Check to see if you have too much, too little, or just the right amount taken from your paycheck for federal and state taxes. This can get a little tricky and confusing.

If you have too much withheld from your paycheck, you may end up with a bigger tax refund.

  • According to the IRS, the average refund tops $2,800. That’s around $233 a month. Would you rather have that money under your control, making interest in your accounts? Could you funnel the dollars toward one of the goals you’ve set?
  • If you have trouble saving money throughout the year, maybe you use the extra withholdings as your savings plan … and then pay down debt or fund your goals when you get your refund?

If you have too little withheld from your paycheck, you may end up owing more in taxes.

  • That can be an extra “ouch” at tax time.
  • Depending on the amount, Uncle Sam may charge you a penalty for underpayment. Double ouch.

Use the tax withholding calculator on the IRS site so you know where you stand, withholding-wise. It only takes a few minutes.

Buy a home.

If becoming a homeowner is one of your goals for 2019, you may be able to reduce your taxable income if you itemize deductions for mortgage interest and possibly a portion of the property taxes.

But … the Tax Cuts and Jobs Act of 2018 may mean you take the standard deduction for your tax filing status versus itemizing deductions. Homebuying brings its own set of financial advantages and disadvantages outside of tax planning. Consult a tax professional to see if it adds any advantages when developing your tax plan.

Tip: Under tax reform, the standard deduction for each filing status increased significantly in 2018. But if your total itemized deductions are more than the standard deduction, you can still claim deductible expenses on your tax return. Calculate it both ways and do what works in your favor.

Make energy efficient improvements to your home.

There’s a federal tax credit for part of the cost of making qualified energy efficient home improvements. With the residential energy efficient property credit, homeowners can claim 30% of the cost of alternative energy equipment (including installation). Solar hot water heaters, solar electric equipment, wind turbines, and fuel cell property are examples of eligible equipment.

If you plan to make such improvements in 2019, hang onto your receipts. You can learn more about energy tax credits on the IRS site.

Consider adding money to a 529 college savings account.

A 529 plan is a tax-advantaged way to save for education-related expenses. You contribute with after-tax dollars, but earnings are tax-deferred while invested.

More than 30 states plus the District of Columbia offer state income tax deductions or credits for contributions to a 529 college savings plan. Tax benefits differ by state and how much you contribute to a 529 plan during a tax year. Learn more about Tax Benefits for Education (PDF) from the IRS.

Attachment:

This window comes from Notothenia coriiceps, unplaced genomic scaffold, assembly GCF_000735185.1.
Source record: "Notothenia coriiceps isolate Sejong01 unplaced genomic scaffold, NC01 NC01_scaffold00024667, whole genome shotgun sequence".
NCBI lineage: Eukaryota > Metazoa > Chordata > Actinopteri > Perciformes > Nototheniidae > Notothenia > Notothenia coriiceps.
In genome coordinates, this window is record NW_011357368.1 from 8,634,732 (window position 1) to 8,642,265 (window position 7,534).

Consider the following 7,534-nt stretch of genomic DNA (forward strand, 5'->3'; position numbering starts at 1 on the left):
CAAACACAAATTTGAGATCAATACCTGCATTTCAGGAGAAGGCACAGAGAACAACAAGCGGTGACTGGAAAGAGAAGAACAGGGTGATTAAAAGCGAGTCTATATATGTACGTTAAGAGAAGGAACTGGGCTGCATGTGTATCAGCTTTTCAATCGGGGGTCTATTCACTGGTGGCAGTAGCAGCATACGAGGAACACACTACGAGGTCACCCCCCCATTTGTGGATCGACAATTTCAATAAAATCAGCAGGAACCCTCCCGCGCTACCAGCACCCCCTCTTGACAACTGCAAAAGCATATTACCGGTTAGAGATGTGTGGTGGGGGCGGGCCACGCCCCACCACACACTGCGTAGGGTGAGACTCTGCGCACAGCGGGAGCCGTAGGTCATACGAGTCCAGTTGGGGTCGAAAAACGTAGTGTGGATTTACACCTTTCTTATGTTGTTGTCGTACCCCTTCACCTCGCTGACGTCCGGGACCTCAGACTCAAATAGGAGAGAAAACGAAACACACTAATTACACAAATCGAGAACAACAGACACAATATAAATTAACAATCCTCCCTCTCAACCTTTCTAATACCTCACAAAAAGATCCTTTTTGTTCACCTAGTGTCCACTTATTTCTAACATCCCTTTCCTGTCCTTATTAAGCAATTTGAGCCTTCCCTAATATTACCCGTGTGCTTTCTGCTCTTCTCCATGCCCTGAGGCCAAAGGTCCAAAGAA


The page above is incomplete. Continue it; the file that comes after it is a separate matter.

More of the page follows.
Buy a car (not just any car though).

A plug-in electric vehicle, that is. The amount of this tax credit depends on the size of the vehicle and its battery capacity, up to a max of $7,500.

The credit is available until 200,000 qualified electric vehicles have been sold in the U.S. by each manufacturer. To check the status of that and learn more about tax credit amounts for specific cars, visit fueleconomy.gov’s pages about electric vehicles and plug-in hybrids.

Keep an eye on your investment portfolio.

If you have mutual funds and stocks, keep an eye on their performance during 2019. Selling some securities at a loss by year-end to offset capital gains may help reduce your taxes for 2019. It’s called “tax loss harvesting.”

But honestly, it’s complicated. Consult a financial advisor for guidance on this tactic.

Have a baby.

Oh, we’re just kidding! But have you heard of the Child Tax Credit? It’s a real thing that can decrease your tax bill.

If you add to your family in 2019, it’s worth $2,000 per child under the age of 17 … subject to a few income limitations and rules, of course. (Just call the kids “little tax credits.”)

Next steps

1 IRS annual limits for 2018 and 2019.

* Your account must be open for 5 years and you must be over age 59½ to be eligible for qualified tax-free withdrawals.

Investing involves risk, including possible loss of principal. Asset allocation and diversification do not ensure a profit or protect against a loss.

The subject matter in this communication is educational only and provided with the understanding that Principal® is not rendering legal, accounting, or tax advice. You should consult with appropriate counsel or other advisors on all matters pertaining to legal, tax, or accounting obligations and requirements.

Insurance products and plan administrative services are provided by Principal Life Insurance Company. Principal Funds, Inc. is distributed by Principal Funds Distributor, Inc. Securities are offered through Principal Securities, Inc., 800-547-7754, member SIPC. Principal Funds Distributor, Principal Securities and Principal Life are members of the Principal Financial Group®, Des Moines, Iowa, 50392.